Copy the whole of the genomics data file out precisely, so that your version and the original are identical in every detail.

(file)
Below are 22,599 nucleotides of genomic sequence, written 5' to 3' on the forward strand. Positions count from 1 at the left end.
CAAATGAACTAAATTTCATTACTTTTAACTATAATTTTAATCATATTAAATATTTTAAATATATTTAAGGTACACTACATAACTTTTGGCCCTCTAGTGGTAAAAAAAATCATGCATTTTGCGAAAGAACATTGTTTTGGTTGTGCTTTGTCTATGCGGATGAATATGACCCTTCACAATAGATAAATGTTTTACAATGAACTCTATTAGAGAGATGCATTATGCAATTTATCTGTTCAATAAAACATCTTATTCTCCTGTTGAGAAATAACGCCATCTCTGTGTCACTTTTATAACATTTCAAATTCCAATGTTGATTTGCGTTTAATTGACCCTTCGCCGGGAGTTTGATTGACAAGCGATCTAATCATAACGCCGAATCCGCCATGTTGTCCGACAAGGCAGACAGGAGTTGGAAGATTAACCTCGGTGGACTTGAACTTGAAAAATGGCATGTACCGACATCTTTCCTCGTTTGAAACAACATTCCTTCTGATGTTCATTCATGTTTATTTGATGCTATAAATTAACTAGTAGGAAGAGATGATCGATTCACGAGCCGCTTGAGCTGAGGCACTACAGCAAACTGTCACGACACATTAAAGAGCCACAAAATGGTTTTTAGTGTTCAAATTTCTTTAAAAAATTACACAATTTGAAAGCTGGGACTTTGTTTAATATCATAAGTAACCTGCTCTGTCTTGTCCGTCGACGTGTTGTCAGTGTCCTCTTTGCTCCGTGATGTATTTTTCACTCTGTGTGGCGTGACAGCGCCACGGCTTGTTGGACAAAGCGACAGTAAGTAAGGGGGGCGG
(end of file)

Below are 22,599 nucleotides of genomic sequence, written 5' to 3' on the forward strand. Positions count from 1 at the left end.
CAAATGAACTAAATTTCATTACTTTTAACTATAATTTTAATCATATTAAATATTTTAAATATATTTAAGGTACACTACATAACTTTTGGCCCTCTAGTGGTAAAAAAAATCATGCATTTTGCGAAAGAACATTGTTTTGGTTGTGCTTTGTCTATGCGGATGAATATGACCCTTCACAATAGATAAATGTTTTACAATGAACTCTATTAGAGAGATGCATTATGCAATTTATCTGTTCAATAAAACATCTTATTCTCCTGTTGAGAAATAACGCCATCTCTGTGTCACTTTTATAACATTTCAAATTCCAATGTTGATTTGCGTTTAATTGACCCTTCGCCGGGAGTTTGATTGACAAGCGATCTAATCATAACGCCGAATCCGCCATGTTGTCCGACAAGGCAGACAGGAGTTGGAAGATTAACCTCGGTGGACTTGAACTTGAAAAATGGCATGTACCGACATCTTTCCTCGTTTGAAACAACATTCCTTCTGATGTTCATTCATGTTTATTTGATGCTATAAATTAACTAGTAGGAAGAGATGATCGATTCACGAGCCGCTTGAGCTGAGGCACTACAGCAAACTGTCACGACACATTAAAGAGCCACAAAATGGTTTTTAGTGTTCAAATTTCTTTAAAAAATTACACAATTTGAAAGCTGGGACTTTGTTTAATATCATAAGTAACCTGCTCTGTCTTGTCCGTCGACGTGTTGTCAGTGTCCTCTTTGCTCCGTGATGTATTTTTCACTCTGTGTGGCGTGACAGCGCCACGGCTTGTTGGACAAAGCGACAGTAAGTAAGGGGGGCGG